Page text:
is grace? This question thrusts itself upon our text. Our religious mentality has reified this concept much too much; it regards
grace as a supernatural something we carry about in our soul. And since we perceive very little of it, or nothing at all,
it has gradually become irrelevant to us, an empty word belonging to Christian jargon, which seems to have lost any relationship
to the lived reality of our everyday life. In reality, grace is a relational term: it does not predicate something about an
I, but something about a connection between I and Thou, between God and man. "Full of grace" could therefore also be translated
as: "You are full of the Holy Spirit; your life is intimately connected with God." Peter Lombard, the author of what was the
universal theological manual for approximately three centuries during the Middle Ages, propounded the thesis that grace and
love are identical but that love "is the Holy Spirit".
Grace in the proper and deepest sense of the word is not some
thing that comes from God; it is God himself. Redemption means that God, acting as God truly does, gives us nothing less than
himself The gift of God is God–he who as the Holy Spirit is communion with us. "Full of grace" therefore means, once
again, that Mary is a wholly open human being, one who has opened herself entirely, one who has placed herself in God's hands
boldly, limitlessly, and without fear for her own fate. It means that she lives wholly by and in relation to God. She is a
listener and a prayer, whose mind and soul are alive to the manifold ways in which the living God quietly calls to her. She
is one who prays and stretches forth wholly to meet God; she is therefore a lover, who has the breadth and magnanimity of
true love, but who has also its unerring powers of discernment and its readiness to suffer.
Luke has flooded this fact
with the light of yet another round of motifs. In his subtle way he constructs a parallel between Abraham, the father of believers,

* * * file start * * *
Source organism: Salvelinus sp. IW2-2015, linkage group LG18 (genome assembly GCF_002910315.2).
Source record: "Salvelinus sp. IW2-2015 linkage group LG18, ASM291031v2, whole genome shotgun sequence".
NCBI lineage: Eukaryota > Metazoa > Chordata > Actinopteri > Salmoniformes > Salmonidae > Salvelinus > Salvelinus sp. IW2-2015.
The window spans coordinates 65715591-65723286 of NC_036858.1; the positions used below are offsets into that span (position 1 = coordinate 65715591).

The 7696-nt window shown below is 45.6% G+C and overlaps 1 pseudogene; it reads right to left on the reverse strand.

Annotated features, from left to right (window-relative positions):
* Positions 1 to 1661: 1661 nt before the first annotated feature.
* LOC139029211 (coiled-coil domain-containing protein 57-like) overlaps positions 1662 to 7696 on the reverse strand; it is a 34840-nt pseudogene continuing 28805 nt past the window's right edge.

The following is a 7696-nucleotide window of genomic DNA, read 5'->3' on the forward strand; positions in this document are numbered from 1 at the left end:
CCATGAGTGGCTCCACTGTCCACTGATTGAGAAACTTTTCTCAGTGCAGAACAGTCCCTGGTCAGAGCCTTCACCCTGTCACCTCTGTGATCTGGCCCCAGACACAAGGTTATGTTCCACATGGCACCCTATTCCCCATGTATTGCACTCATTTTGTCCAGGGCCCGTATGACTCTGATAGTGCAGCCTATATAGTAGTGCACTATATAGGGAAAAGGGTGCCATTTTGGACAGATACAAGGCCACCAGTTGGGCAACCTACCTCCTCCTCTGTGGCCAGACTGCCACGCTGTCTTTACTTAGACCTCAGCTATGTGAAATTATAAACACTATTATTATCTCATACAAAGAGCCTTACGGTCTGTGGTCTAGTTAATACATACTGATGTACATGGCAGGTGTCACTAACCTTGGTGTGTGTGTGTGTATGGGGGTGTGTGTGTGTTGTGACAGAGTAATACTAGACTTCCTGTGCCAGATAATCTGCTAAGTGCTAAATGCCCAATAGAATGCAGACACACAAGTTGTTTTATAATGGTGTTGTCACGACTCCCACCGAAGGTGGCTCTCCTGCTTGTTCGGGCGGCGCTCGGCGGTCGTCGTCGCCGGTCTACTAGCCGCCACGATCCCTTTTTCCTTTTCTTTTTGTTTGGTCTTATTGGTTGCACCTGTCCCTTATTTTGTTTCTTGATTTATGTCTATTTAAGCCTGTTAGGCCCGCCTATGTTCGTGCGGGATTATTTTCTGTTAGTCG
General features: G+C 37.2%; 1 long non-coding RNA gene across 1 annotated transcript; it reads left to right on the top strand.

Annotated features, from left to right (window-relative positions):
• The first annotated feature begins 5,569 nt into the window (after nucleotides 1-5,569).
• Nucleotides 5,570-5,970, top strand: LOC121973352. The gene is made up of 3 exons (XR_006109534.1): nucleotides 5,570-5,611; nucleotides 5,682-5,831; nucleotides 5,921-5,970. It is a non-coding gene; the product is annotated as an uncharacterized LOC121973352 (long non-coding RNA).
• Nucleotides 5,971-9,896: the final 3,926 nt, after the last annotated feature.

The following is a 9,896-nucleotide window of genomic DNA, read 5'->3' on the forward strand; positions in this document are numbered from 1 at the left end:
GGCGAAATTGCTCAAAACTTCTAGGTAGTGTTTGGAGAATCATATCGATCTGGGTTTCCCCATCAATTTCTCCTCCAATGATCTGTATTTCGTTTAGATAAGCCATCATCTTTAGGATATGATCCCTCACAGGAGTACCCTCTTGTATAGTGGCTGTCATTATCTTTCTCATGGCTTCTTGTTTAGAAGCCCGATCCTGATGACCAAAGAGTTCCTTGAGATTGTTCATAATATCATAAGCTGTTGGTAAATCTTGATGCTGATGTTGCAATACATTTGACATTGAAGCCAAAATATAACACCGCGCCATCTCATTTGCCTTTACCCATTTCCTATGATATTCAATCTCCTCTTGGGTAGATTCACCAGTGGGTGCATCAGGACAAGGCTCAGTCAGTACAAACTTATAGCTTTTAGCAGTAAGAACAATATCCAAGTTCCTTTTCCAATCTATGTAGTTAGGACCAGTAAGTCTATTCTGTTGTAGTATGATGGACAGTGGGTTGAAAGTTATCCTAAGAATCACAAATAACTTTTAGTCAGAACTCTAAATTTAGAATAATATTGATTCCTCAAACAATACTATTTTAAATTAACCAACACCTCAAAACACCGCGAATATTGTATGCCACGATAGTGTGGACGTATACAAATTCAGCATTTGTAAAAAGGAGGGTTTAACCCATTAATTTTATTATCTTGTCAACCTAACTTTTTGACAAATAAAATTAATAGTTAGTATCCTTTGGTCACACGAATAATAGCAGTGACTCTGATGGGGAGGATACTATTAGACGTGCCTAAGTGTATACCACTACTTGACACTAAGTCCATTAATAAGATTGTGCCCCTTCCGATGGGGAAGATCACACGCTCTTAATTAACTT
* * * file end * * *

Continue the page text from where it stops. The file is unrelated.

and Mary, the mother of believers. To be in a state of grace means: to be a believer. Faith includes steadfastness, confidence,
and devotion, but also obscurity. When man's relation to God, the soul's open availability for him, is characterized as "faith",
this word expresses the fact that the infinite distance between Creator and creature is not blurred in the relation of the
human I to the divine Thou. It means that the model of "partnership" , which has become so dear to us, breaks down when it
comes to God, because it cannot sufficiently express the majesty of God and the hiddenness of his working. It is precisely
the man who has been opened up entirely into God who comes to accept God's otherness and the hiddenness of his will, which
can pierce our will like a sword.
The parallel between Mary and Abraham begins in the joy of the promised son but
continues apace until the dark hour when she must ascend Mount Moriah, that is, until the Crucifixion of Christ. Yet it does
not end there; it also extends to the miracle of Isaac's rescue-the Resurrection of Jesus Christ. Abraham, father of faith-this
title describes the unique position of the patriarch in the piety of Israel and in the faith of the Church. But is it not
wonderful that-without any revocation of the special status of Abraham–a "mother of believers" now stands at the beginning
of the new people and that our faith again and again receives from her pure and high image its measure and its path?
from the chapter "'Hail, Full of Grace': Elements of Marian Piety According to the Bible", from Mary: The Church at the Source
by Joseph Cardinal Ratzinger and Hans Urs von Balthasar, pp. 61-69. Footnotes have been omitted.]